Tim Travis: No, exactly, but to the point, the electricity has to be generated from somewhere and you can do it. I mean, there’s clean sources. Geothermal energy is one, wind, solar, but what I think a lot of people just totally miss on is the fact that the amount of infrastructure that would be required. It’s just, it’s not, it’s not feasible. I mean, you know, when the wind’s not blowing, uh, you know, your air conditioner doesn’t work and the ventilators of the hospital don’t work and that can’t happen. There has to be a constant, consistent energy supply and you just don’t get that with most widely available quote-unquote clean energy sources.
Imran Khan: That all take products made by byproducts of oil and gas.
Jason Spiess: One of the reasons why I think that, uh, Trump is actually doing a very good job leading and, uh, is getting the backlash he is, is because he’s trying to redirect the narrative. Right now, the narrative is that we got ten years on this planet and we’re all dead. That’s-that’s what I heard last night over and over again, that we have ten years, that their name in ten years now. That’s the catastrophe and—
Brandon Davis: That’s exciting!
Jason Spiess: And-and, I know, I’m like, I mean, I-I’m going to go max Mike.
Brandon Davis: Nothing better for me, Jason, than to know when I’m going to die, and if it’s ten years from yesterday, I’m going to live it up.
Jason Spiess: That’s all I kept thinking about, too, is that if you’re telling me I got ten years left, uh, uh, Bora Bora, Hawaii, you name it.
Brandon Davis: I don’t care about the environment anymore at all.
Jason Spiess: Exactly, the environment—
Brandon Davis: That’s the last thing on my mind. I’m going to enjoy myself, because if there’s ten years away, we can’t save it.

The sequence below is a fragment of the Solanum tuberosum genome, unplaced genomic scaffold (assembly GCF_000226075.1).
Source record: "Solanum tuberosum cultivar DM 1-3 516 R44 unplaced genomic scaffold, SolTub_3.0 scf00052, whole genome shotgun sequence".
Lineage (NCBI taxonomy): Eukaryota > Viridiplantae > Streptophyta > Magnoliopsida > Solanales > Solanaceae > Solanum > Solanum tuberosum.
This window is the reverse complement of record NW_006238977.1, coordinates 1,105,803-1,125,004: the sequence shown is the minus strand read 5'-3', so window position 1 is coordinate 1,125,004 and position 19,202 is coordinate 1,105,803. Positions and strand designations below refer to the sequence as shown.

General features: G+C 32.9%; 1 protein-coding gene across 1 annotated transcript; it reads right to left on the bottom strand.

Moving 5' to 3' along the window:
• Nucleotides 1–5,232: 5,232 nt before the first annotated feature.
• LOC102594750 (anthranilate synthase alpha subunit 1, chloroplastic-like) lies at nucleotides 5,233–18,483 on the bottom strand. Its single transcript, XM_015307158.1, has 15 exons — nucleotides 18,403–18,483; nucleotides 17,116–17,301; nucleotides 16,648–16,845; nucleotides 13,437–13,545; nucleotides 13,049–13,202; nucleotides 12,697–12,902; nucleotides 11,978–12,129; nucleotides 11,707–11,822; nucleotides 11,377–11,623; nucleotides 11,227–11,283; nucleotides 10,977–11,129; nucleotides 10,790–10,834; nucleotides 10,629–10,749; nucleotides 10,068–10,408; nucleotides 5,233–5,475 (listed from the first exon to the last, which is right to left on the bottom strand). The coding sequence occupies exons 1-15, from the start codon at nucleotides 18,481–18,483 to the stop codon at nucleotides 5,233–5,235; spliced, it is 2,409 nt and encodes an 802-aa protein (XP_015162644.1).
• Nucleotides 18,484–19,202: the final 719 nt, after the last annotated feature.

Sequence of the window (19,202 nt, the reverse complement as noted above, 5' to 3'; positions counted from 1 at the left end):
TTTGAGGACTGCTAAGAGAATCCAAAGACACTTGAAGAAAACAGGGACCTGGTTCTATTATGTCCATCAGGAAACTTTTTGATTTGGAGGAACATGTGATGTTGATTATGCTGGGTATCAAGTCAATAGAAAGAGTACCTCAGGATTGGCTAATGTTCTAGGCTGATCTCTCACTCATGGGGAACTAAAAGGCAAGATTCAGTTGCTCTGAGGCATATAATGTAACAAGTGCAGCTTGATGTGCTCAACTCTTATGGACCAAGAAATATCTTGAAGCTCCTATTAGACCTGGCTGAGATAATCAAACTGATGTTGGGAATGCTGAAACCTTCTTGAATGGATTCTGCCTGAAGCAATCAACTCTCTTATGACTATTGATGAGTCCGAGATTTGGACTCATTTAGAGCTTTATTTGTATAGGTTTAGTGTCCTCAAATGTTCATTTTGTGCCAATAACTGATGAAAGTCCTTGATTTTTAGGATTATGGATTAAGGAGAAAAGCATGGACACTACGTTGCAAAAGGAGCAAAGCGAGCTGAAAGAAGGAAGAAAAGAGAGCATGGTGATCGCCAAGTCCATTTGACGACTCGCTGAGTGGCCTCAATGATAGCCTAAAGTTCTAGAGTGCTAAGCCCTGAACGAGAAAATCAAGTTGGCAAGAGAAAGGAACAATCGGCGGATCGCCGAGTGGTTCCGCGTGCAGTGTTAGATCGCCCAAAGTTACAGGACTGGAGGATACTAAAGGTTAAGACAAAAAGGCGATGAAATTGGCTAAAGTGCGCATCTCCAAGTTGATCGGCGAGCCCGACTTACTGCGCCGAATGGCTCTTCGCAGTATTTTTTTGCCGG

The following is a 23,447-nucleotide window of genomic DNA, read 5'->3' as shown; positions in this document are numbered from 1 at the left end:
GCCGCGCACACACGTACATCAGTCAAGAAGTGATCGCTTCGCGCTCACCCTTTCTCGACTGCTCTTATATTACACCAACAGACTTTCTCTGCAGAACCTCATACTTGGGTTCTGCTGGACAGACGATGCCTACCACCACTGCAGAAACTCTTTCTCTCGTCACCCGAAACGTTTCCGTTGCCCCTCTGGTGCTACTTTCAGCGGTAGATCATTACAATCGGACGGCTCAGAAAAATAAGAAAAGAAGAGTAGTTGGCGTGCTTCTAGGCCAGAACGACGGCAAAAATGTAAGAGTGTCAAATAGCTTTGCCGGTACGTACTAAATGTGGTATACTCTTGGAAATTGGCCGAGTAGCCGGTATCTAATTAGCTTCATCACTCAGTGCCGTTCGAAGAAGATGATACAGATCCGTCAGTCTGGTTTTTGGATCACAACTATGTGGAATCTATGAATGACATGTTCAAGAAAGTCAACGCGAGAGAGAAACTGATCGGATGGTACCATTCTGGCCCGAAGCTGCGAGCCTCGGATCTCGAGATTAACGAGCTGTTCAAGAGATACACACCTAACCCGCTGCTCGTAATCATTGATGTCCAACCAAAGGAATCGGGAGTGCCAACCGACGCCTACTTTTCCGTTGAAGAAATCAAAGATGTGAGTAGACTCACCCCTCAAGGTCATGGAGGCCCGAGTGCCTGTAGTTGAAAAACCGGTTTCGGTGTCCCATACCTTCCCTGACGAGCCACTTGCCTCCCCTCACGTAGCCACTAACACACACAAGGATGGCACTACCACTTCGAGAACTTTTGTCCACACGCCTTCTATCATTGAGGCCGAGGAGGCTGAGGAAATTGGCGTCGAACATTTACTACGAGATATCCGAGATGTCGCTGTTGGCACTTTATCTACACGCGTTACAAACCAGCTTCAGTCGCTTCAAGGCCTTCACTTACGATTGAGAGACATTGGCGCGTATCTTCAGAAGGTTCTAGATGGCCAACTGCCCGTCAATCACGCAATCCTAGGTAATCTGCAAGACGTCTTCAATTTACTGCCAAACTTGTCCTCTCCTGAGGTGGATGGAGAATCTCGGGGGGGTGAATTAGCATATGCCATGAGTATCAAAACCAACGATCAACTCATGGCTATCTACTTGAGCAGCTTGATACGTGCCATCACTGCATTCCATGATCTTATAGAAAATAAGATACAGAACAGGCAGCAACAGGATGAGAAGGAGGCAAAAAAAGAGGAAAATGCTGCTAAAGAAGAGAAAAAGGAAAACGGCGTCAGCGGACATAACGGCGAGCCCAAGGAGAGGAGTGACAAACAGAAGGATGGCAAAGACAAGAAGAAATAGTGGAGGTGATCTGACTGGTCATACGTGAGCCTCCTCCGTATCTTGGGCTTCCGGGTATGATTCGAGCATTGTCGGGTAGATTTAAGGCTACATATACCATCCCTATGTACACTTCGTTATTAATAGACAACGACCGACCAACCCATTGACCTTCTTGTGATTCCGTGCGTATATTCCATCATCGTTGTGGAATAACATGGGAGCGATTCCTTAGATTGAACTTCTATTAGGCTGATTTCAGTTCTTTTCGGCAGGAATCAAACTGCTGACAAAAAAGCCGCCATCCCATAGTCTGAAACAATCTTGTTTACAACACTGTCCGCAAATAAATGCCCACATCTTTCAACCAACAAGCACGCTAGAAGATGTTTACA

Jason Spiess: That-that’s where my mind is too. That’s why I’m going, I don’t get this whole planet of platitudes thing, you know, this-this-this catastrophe is-is not the narrative that is healthy, and Trump is trying to steer us away from that. And as, you know, that-that narrative is trying to be steered away, the people that like that low-hanging fruit of the fear-mongering, they don’t want that, and they’re in power right now. A lot of them are, with their nice cush government jobs, so they-they don’t want that guaranteed check to go away. So, you’re seeing a little bit of that backlash happen. But honestly, um, uh, Tim you brought up a great point about the infrastructure, but I think you need to go a step further, because one of the issues with the electric cars and the whole electric movement that no one is talking about is who’s going to replace the roads with the gas tax and all these other things. Because when you go buy an electric car, you get a sticker shock from the state, because you got to pay— How many miles are going to be driven on that car in a gas tax when you go register the vehicle? So how many people are going to want to pay five to six to ten thousand dollars to register their vehicle? That’s going to be a sticker shock. They’re not going to expect that. And how is the state then going to figure out a way to replace that-that gas tax that is no longer being utilized because everybody has their electric cars now in their house? This is the kind of stuff that is actual legitimate conversations but no one will have that because they’re busy saying we got five years until this planet burns up. What are you doing driving a car, driving an SUV? It’s-it’s-it’s-it’s, that’s why I call it the planet of platitudes. We got to get to the realm of reality, away from the planet of platitude. So, um, anyway, I don’t know if you guys ever thought about that gas tax thing or not.